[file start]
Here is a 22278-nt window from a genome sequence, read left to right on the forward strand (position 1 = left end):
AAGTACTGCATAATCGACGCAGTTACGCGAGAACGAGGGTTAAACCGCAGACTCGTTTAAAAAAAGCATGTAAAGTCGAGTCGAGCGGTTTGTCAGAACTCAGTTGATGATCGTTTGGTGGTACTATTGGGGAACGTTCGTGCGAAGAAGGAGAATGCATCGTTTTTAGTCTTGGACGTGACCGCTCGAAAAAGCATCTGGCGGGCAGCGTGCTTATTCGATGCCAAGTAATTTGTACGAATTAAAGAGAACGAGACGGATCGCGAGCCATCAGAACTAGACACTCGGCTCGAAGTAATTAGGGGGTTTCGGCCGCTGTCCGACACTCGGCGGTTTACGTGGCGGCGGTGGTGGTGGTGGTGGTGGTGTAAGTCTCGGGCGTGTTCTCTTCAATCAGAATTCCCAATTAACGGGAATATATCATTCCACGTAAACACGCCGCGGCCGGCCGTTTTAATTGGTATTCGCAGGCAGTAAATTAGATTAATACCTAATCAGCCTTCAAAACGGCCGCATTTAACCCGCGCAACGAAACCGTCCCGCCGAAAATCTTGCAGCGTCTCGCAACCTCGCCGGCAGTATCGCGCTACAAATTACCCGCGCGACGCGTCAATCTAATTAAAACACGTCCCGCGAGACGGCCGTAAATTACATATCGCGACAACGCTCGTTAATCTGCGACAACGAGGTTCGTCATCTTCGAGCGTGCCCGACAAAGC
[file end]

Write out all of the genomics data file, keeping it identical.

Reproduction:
Here is a 22278-nt window from a genome sequence, read left to right on the forward strand (position 1 = left end):
AAGTACTGCATAATCGACGCAGTTACGCGAGAACGAGGGTTAAACCGCAGACTCGTTTAAAAAAAGCATGTAAAGTCGAGTCGAGCGGTTTGTCAGAACTCAGTTGATGATCGTTTGGTGGTACTATTGGGGAACGTTCGTGCGAAGAAGGAGAATGCATCGTTTTTAGTCTTGGACGTGACCGCTCGAAAAAGCATCTGGCGGGCAGCGTGCTTATTCGATGCCAAGTAATTTGTACGAATTAAAGAGAACGAGACGGATCGCGAGCCATCAGAACTAGACACTCGGCTCGAAGTAATTAGGGGGTTTCGGCCGCTGTCCGACACTCGGCGGTTTACGTGGCGGCGGTGGTGGTGGTGGTGGTGGTGTAAGTCTCGGGCGTGTTCTCTTCAATCAGAATTCCCAATTAACGGGAATATATCATTCCACGTAAACACGCCGCGGCCGGCCGTTTTAATTGGTATTCGCAGGCAGTAAATTAGATTAATACCTAATCAGCCTTCAAAACGGCCGCATTTAACCCGCGCAACGAAACCGTCCCGCCGAAAATCTTGCAGCGTCTCGCAACCTCGCCGGCAGTATCGCGCTACAAATTACCCGCGCGACGCGTCAATCTAATTAAAACACGTCCCGCGAGACGGCCGTAAATTACATATCGCGACAACGCTCGTTAATCTGCGACAACGAGGTTCGTCATCTTCGAGCGTGCCCGACAAAGC